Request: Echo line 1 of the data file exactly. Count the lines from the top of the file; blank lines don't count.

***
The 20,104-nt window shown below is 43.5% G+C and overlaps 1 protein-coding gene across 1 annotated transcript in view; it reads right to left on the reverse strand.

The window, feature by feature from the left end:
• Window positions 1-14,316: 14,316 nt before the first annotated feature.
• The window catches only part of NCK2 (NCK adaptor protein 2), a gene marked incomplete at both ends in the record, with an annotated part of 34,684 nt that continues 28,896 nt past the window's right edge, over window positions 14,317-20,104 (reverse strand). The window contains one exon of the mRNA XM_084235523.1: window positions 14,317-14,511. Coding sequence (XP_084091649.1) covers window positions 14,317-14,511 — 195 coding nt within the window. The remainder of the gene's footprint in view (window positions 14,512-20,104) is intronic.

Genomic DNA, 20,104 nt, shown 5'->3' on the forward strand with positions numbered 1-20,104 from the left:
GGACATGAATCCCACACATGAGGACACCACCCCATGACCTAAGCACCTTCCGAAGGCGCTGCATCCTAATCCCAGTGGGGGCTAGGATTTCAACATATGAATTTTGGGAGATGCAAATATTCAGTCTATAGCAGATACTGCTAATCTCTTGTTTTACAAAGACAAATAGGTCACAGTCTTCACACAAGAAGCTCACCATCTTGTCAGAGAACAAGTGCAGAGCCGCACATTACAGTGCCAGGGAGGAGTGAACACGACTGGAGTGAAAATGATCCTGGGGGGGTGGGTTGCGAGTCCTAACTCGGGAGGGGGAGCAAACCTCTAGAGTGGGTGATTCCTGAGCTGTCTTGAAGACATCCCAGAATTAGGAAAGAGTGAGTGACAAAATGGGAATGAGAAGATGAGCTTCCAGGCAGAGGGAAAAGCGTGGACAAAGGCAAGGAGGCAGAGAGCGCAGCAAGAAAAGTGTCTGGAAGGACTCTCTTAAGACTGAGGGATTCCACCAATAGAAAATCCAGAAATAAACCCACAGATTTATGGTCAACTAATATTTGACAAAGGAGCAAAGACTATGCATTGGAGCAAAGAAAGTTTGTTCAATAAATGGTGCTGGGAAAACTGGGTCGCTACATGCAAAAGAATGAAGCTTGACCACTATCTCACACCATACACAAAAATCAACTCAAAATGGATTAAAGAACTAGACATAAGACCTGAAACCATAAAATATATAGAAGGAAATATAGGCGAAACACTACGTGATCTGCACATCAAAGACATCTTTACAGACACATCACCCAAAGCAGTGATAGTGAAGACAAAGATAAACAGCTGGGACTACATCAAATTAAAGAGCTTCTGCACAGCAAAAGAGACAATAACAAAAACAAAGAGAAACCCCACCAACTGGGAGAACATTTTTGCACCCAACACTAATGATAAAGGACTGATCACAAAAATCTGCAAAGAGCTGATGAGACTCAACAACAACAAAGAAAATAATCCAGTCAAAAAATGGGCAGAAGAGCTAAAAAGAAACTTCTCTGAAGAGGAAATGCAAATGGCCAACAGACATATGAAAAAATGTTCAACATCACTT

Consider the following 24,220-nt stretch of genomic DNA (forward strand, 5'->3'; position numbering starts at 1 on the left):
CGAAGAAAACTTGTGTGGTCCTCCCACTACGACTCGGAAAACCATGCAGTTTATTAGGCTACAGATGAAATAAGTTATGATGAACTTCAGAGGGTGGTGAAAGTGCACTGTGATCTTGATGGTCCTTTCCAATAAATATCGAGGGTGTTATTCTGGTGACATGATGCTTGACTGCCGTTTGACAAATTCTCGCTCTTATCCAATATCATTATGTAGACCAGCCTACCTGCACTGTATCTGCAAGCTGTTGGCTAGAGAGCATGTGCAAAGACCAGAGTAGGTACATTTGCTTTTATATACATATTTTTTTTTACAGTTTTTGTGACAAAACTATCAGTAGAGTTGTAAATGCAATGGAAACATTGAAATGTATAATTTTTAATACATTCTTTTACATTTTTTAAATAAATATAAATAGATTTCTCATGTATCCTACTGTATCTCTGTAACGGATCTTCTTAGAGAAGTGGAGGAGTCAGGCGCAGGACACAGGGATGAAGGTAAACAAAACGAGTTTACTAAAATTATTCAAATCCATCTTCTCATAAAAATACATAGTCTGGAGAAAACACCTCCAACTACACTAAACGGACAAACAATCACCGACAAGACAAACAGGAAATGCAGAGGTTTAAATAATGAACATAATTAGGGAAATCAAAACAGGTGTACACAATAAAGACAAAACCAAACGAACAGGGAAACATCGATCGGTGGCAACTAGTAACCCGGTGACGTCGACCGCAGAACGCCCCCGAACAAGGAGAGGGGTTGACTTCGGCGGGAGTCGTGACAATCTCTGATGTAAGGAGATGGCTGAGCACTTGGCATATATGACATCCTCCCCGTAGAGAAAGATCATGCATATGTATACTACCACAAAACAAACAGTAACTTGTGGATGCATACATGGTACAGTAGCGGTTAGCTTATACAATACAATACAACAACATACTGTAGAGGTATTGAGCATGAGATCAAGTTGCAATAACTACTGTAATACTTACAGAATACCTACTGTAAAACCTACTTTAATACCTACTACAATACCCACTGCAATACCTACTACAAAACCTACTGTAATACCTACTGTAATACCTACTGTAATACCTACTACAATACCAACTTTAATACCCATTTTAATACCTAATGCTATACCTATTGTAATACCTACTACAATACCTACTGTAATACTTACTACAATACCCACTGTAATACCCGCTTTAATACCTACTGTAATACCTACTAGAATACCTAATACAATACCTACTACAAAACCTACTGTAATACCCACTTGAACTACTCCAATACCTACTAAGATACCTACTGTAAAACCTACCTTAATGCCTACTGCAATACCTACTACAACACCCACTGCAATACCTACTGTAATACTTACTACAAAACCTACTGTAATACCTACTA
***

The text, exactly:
The 20,104-nt window shown below is 43.5% G+C and overlaps 1 protein-coding gene across 1 annotated transcript in view; it reads right to left on the reverse strand.